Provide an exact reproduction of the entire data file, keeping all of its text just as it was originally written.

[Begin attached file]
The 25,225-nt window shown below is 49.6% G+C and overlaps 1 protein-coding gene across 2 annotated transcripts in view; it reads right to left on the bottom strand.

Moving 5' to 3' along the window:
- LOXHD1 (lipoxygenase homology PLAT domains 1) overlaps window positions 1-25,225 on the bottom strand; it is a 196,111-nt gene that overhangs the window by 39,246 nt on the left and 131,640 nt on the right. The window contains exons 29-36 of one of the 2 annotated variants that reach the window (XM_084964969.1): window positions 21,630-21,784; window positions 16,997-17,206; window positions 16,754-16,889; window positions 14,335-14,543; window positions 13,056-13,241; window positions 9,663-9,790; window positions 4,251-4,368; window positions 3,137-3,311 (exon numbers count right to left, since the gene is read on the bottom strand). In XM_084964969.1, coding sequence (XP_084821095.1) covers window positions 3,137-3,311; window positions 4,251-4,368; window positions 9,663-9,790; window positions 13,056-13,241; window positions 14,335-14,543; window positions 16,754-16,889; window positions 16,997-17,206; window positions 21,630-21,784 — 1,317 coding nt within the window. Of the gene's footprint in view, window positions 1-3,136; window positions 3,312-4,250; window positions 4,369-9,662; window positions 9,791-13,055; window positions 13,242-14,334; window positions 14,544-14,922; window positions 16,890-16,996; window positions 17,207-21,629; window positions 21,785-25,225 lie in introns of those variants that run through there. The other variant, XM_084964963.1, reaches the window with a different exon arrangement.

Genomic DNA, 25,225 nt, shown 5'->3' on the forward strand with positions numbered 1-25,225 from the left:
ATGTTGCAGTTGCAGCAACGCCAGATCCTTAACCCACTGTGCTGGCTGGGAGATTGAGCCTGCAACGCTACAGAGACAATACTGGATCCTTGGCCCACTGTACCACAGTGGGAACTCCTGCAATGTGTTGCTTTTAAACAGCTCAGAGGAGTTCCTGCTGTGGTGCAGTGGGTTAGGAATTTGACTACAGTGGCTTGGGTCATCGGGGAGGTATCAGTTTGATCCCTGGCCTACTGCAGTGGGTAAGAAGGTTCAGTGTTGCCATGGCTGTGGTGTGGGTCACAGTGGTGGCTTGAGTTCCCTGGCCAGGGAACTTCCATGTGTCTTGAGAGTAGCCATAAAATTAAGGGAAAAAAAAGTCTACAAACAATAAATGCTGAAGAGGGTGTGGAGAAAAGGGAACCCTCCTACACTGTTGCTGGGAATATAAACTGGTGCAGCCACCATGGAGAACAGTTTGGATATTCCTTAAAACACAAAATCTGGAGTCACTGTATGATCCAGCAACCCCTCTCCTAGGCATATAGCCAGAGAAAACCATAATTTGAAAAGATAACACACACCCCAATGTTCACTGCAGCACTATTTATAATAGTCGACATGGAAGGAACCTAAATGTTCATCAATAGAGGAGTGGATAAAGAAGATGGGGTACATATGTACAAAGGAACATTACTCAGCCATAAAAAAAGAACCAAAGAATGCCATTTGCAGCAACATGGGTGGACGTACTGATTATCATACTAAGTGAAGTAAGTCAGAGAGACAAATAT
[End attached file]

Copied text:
The 25,225-nt window shown below is 49.6% G+C and overlaps 1 protein-coding gene across 2 annotated transcripts in view; it reads right to left on the bottom strand.

Moving 5' to 3' along the window:
- LOXHD1 (lipoxygenase homology PLAT domains 1) overlaps window positions 1-25,225 on the bottom strand; it is a 196,111-nt gene that overhangs the window by 39,246 nt on the left and 131,640 nt on the right. The window contains exons 29-36 of one of the 2 annotated variants that reach the window (XM_084964969.1): window positions 21,630-21,784; window positions 16,997-17,206; window positions 16,754-16,889; window positions 14,335-14,543; window positions 13,056-13,241; window positions 9,663-9,790; window positions 4,251-4,368; window positions 3,137-3,311 (exon numbers count right to left, since the gene is read on the bottom strand). In XM_084964969.1, coding sequence (XP_084821095.1) covers window positions 3,137-3,311; window positions 4,251-4,368; window positions 9,663-9,790; window positions 13,056-13,241; window positions 14,335-14,543; window positions 16,754-16,889; window positions 16,997-17,206; window positions 21,630-21,784 — 1,317 coding nt within the window. Of the gene's footprint in view, window positions 1-3,136; window positions 3,312-4,250; window positions 4,369-9,662; window positions 9,791-13,055; window positions 13,242-14,334; window positions 14,544-14,922; window positions 16,890-16,996; window positions 17,207-21,629; window positions 21,785-25,225 lie in introns of those variants that run through there. The other variant, XM_084964963.1, reaches the window with a different exon arrangement.

Genomic DNA, 25,225 nt, shown 5'->3' on the forward strand with positions numbered 1-25,225 from the left:
ATGTTGCAGTTGCAGCAACGCCAGATCCTTAACCCACTGTGCTGGCTGGGAGATTGAGCCTGCAACGCTACAGAGACAATACTGGATCCTTGGCCCACTGTACCACAGTGGGAACTCCTGCAATGTGTTGCTTTTAAACAGCTCAGAGGAGTTCCTGCTGTGGTGCAGTGGGTTAGGAATTTGACTACAGTGGCTTGGGTCATCGGGGAGGTATCAGTTTGATCCCTGGCCTACTGCAGTGGGTAAGAAGGTTCAGTGTTGCCATGGCTGTGGTGTGGGTCACAGTGGTGGCTTGAGTTCCCTGGCCAGGGAACTTCCATGTGTCTTGAGAGTAGCCATAAAATTAAGGGAAAAAAAAGTCTACAAACAATAAATGCTGAAGAGGGTGTGGAGAAAAGGGAACCCTCCTACACTGTTGCTGGGAATATAAACTGGTGCAGCCACCATGGAGAACAGTTTGGATATTCCTTAAAACACAAAATCTGGAGTCACTGTATGATCCAGCAACCCCTCTCCTAGGCATATAGCCAGAGAAAACCATAATTTGAAAAGATAACACACACCCCAATGTTCACTGCAGCACTATTTATAATAGTCGACATGGAAGGAACCTAAATGTTCATCAATAGAGGAGTGGATAAAGAAGATGGGGTACATATGTACAAAGGAACATTACTCAGCCATAAAAAAAGAACCAAAGAATGCCATTTGCAGCAACATGGGTGGACGTACTGATTATCATACTAAGTGAAGTAAGTCAGAGAGACAAATAT